Colorado Rockies (92-70) at

Philadelphia Phillies (93-69)

OVERVIEW

The (sigh) defending champion Phillies open with a rematch of the 2007 Division Series, when a red-hot Rockies squad swept them out of the playoffs with surprising ease. To me, this is the most intriguing division series and has a chance to be one of the best we’ve ever seen. These are the two best offenses in the league (the Phillies led the NL in runs; the Rockies were second. The Rockies led the NL in OPS; the Phillies were second), and each team boasts a deep rotation. I think these are the two best teams in the National League, and that this series goes five games.

THE LINEUPS

As mentioned like three sentences ago, these are the two best offenses in the league. Everybody knows about Howard, Utley, Rollins, and Ibanez for Philadekphia; they might be less aware of how important Jayson Werth and Shane Victorino are to the Phillies’ offense. Werth had 36 home runs this season. Jayson Werth!

Colorado, meanwhile, is spearheaded by Troy Tulowitzki, who you could make a strong case deserves to finish second in the NL MVP race behind Albert Pujols. Tulowitzki has made the leap this season and is, in my book, the second-best shortstop at the plate in the NL (behind Hanley Ramirez) and probably the best all-around shortstop in the game right now when you take into account his Gold Glove fielding. Todd Helton has bounced back to his usual .325 form, and the top of the Rockies’ order is formidable now that Carlos Gonzalez has found his swing the last two months.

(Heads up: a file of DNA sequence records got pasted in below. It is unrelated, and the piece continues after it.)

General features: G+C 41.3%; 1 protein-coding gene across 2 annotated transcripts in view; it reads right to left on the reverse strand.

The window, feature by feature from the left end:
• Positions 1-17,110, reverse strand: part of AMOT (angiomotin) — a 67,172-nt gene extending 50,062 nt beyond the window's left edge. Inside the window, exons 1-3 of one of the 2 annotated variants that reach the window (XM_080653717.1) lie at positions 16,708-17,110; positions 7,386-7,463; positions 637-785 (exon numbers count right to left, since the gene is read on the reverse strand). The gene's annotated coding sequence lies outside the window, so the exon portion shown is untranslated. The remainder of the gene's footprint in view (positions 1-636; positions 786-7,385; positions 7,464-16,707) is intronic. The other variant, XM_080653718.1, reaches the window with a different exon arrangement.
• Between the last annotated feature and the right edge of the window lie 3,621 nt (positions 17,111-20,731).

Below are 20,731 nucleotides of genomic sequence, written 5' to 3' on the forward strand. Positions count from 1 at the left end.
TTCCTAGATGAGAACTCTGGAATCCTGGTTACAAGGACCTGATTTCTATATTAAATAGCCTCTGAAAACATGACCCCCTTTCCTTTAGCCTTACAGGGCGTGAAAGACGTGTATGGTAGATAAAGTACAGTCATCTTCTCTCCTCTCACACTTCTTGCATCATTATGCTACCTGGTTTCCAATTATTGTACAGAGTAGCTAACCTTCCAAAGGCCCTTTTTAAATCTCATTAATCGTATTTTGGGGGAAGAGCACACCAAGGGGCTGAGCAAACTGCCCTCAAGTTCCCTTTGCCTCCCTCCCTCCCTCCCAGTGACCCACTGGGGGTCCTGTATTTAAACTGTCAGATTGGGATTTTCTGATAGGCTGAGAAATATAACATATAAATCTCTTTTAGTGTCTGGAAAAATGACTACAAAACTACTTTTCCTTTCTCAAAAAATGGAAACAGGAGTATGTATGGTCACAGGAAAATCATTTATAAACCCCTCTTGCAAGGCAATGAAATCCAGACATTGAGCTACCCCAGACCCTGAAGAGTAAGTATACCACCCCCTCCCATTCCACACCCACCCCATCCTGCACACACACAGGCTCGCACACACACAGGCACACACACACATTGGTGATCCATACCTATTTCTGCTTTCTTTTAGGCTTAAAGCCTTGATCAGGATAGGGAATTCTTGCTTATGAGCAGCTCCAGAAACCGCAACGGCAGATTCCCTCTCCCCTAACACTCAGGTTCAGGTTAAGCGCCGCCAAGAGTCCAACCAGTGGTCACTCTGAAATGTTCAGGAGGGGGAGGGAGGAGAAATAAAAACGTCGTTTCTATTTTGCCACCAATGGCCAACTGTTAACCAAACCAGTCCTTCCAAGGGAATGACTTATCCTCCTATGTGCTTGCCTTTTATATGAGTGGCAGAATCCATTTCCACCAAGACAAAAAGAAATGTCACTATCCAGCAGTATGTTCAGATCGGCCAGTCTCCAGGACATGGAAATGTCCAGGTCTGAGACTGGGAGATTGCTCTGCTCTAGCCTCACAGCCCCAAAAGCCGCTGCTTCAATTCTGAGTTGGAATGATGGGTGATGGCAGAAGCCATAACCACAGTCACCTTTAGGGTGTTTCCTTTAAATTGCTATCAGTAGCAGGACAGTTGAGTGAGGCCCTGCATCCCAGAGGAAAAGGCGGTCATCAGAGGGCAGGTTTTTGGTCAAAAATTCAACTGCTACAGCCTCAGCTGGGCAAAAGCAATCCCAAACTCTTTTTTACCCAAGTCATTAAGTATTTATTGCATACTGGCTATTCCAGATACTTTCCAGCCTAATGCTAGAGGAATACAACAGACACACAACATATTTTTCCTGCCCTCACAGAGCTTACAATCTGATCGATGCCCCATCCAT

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The Sports Revolution: Fixing Baseball’s Playoffs

Let me set the scene for you: It’s the Division Series, and a team that’s 15 games better than the team it’s playing has just been eliminated in four days. Some people notice.

Let me reset the scene for you: It’s the Division Series, and a team that’s 15 games better than the team it’s playing has just survived quite the scare in a taut seven-game series that drew national attention.

We must face a simple truth, sports fans: Baseball’s playoff system is broken. In this, the Fifteenth Year of the Wild Card, it is time to finally discuss change.

The main flaw with Major League Baseball’s postseason is its reliance on Chip Caray as its announcer. Pierre kids…maybe.

The main flaw with Major League Baseball’s postseason is that the regular season’s best team rarely if ever wins the World Series anymore. My evidence: The team with the best record in the regular season has won the World Series just twice since the inception of the Wild Card in 1995. Those two teams are the 1998 Yankees, who won 114 games and are the second-best regular-season team in American League history, and the 2007 Red Sox, who won 96 games. I’m tempted to exclude the ’07 Red Sox from this “Best Team” discussion because their 96 wins not only tied them with another team (the politically incorrect Indians) but also marked the fewest wins by a league leader since at least 1978, and that includes the strike-shortened, 144-game 1995 season.*

*But not the strike-shortened 1994 and 1981 seasons, where winning 96 games would have been a remarkable achievement in each case.